In answer, Chanel crafted what became known as the “working costume” for working women. She eschewed hoops, crinoline and the traditional ballooning Victorian silhouettes for simple, straight-cut jersey dresses in black fabric. For alternative, Chanel also drew on menswear for inspiration. She crafted straight skirts, sailor jackets and men’s pull-over sweaters (Dunn).

During the early 20th century, the idea that women should dress for comfort rather than ostentation was by itself a revolutionary idea. As with many revolutionary ideas, many people — women especially — were leery of the new designs and silhouettes. However, in a few years, women embraced the idea of comfortable clothes, and the fluid “Chanel look” had become the norm.

The simplicity of Chanel’s design philosophy was also echoed in one of her most celebrated creations — the Chanel No. 5 perfume. The name of the perfume itself was detached and without any frills. It was the first perfume to ever bear its designer’s name. Furthermore, the perfume was contained in an Art Deco bottle with clean, rectangular lines. In contrast, most of the French perfumes of this day were contained in ornate bottles (Sischy).

The Chanel designs of the 1920s also represent important developments regarding the role of women in fashion design. Prior to Chanel and other female designers, many male designers created female clothes that were oriented to masculine audiences. Female clothing was thus designed to please whoever was viewing the woman in the dress (Hollander 135). In this sense, women’s clothing was made for the eye of the beholder.

Chanel’s designs introduced the concept that women should enjoy their clothing as well. In addition to the simpler silhouettes and the absence of constrictive undergarments, Chanel also believes that clothes should have a tactile dimension. The material itself must “feel” good (Hollander 135). For these reasons, Chanel turned to silky and clingy fabrics rather than the stiff boning and heavy cloths of Victorian-era dresses.

Another important innovation was Coco Chanel’s audience. While many couturiers catered to elite, upper-class women, Chanel catered her designs to working women. The very reason for her silhouette was to allow women to move. Furthermore, Chanel was also comparatively conscious of expenses.

In terms of accessories like jewelry, Coco moved away from status pieces and used over-the-top costume jewelry (Sischy).

Through her clothes, Chanel helped to usher in the 1920s new feminine ideal. Instead of focusing on clothes that changed a woman’s shape, Coco Chanel created a style that defined femininity in terms of youthfulness, sexuality and energy. These were clothes that allowed women to move and be active. In many respects, such clothing embodied the images of the strong, independent young women that would be in vogue decades later.

The second wave

If she had retired in the 1930s, Chanel would have already secured her position as one of the influential fashion designers of the 20th century. However, Chanel emerged from retirement after World War II to once again challenge prevailing fashion trends, and to re-establish the idea of comfortable clothing designed to allow for both comfort and movement.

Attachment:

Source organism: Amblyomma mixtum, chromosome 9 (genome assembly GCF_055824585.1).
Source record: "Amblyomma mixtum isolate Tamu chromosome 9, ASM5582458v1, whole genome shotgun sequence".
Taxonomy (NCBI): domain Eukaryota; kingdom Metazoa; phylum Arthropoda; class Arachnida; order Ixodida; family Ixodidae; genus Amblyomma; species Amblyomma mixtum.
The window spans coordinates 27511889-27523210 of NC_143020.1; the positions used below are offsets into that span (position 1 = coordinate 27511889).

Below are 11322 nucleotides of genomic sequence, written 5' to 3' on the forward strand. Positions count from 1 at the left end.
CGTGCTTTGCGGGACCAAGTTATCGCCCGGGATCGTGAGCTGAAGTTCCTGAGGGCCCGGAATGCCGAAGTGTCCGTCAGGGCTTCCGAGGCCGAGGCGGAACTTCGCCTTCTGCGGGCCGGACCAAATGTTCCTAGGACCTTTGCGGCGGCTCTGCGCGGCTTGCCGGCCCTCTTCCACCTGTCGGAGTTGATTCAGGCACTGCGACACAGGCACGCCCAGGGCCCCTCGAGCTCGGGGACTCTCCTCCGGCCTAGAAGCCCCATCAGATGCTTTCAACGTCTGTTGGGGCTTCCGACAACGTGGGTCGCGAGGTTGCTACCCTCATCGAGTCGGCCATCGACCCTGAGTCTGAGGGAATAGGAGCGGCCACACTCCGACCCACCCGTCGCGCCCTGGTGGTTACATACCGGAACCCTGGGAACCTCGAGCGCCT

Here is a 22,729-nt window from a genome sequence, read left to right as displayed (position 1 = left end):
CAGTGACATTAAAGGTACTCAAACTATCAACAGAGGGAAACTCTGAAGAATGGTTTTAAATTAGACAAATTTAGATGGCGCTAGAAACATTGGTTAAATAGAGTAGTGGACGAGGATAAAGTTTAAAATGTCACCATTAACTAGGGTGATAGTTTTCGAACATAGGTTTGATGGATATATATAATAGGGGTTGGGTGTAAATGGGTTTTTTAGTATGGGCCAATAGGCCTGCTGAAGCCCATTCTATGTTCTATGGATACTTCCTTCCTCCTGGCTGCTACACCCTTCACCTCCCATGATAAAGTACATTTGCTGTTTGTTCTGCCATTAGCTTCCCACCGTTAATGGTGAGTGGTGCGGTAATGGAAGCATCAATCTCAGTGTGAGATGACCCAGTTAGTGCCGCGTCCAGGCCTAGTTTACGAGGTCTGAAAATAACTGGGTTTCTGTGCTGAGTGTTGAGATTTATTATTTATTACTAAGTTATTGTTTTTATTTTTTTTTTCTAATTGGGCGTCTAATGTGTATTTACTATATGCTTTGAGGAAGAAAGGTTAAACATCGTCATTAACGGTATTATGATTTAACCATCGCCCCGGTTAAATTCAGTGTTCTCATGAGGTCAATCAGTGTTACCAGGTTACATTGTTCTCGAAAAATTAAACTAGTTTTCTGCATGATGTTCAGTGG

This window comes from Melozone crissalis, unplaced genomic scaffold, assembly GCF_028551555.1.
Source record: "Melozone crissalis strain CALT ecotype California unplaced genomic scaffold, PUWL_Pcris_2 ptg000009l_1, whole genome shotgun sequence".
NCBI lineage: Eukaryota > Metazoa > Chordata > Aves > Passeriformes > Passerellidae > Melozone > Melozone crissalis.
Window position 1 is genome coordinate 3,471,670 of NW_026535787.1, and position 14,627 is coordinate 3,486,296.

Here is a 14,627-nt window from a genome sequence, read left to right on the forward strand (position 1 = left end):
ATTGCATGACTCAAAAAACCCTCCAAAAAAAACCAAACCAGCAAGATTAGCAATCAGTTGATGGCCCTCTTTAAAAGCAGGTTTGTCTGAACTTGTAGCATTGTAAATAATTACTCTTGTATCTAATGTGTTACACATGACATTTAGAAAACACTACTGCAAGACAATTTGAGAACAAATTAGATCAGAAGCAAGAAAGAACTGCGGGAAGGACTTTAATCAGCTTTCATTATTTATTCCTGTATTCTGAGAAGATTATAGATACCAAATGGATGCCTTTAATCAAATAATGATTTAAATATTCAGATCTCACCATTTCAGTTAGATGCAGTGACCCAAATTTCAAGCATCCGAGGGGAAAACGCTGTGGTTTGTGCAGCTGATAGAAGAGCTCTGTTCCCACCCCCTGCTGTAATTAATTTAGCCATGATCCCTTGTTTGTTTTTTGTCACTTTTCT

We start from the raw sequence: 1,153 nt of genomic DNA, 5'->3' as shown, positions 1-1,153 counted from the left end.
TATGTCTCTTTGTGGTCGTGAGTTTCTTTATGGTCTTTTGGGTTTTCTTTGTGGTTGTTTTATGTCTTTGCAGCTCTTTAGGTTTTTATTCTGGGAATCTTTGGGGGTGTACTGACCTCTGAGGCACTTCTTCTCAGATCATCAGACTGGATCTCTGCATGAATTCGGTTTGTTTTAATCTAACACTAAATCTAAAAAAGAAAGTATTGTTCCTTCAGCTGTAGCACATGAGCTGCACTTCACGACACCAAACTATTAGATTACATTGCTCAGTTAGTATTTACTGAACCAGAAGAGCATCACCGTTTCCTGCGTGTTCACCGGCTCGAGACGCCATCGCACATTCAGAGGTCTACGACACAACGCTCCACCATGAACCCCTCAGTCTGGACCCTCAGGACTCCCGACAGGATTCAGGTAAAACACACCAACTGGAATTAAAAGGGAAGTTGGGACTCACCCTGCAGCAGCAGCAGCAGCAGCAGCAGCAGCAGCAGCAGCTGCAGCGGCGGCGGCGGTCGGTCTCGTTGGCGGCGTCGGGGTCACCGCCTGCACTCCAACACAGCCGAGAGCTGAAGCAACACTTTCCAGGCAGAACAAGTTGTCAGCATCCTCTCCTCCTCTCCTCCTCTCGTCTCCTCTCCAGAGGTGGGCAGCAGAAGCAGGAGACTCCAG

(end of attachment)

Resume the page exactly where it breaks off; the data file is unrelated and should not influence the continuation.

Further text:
In 1947, designer Christian Dior released his first “New Look” collection. The designs of these Dior clothes harked back curiously to the designs of Victorian dresses. The Dior collection sparked a trend towards hourglass shapes and full skirts. The waists were once again cinched-in, to conform to the style of the dress (Dunn).

Dissatisfied with this “New Look,” Coco Chanel emerged from retirement and, at age 71, returned to design. The result was one of the most enduring of all Chanel designs — the Chanel suit. Her focus was to create clothing that was comfortable for the wearer and still pleasing to the eye of the beholder (Haedrich, p.18).

Chanel’s first anti-New Look suit was made of heavy wool jersey in navy blue. This 1954 collection was not well-received in Europe, and some analysts attribute this to the designer’s known anti-Semitism and her affair with a Nazi officer during the German occupation.

Chanel’s reputation, however, was not as tainted across the Atlantic Ocean. In the United States, women rallied around Chanel’s second collection. Unlike the cinched-in, hourglass shapes of the Dior collection, the new Chanel jacket were crafted from lighter, more comfortable fabrics like silk and tweed. A gold chain hidden inside the jacket’s waist served to weigh the jacket down. Chanel also had a ribbon sewn into the waistband of the skirt to keep a shirt from coming untucked. These hidden touches contributed to a neater and refined look that still allowed women to move. A side-zipper, another innovation, made getting dressed an easier process (Sischy).

By the late 1960s, the Chanel suit was a uniform again, in the same way the black jersey dresses were a uniform for working women in the 1920s. However, there was a major difference. Chanel suits were now much more expensive. After emerging from retirement, the first collections were couture collections. They were thus limited to wealthy women who could afford trips to Paris for fittings, on top of the prices of the suits themselves.

However, by 1978, the House of Chanel went to the designer’s roots once again by offering the suit as part of . The challenge, however, was to manufacture a suit that embodied both the design and the quality of an original Chanel couture while being more affordable for working women. The results of their efforts are suits that embody Chanel’s original design and materials. Though these suits still sell for $3,000, this price represents a fraction of what such a suit would cost in its haute couture version.

Spirit of change

The 20th century was a decade of much social changes. It saw the decline of a strict class system in the United States and in Western Europe. It also saw the dawn of the feminist movement, as women shed the restraints of their clothing and of socially-imposed norms.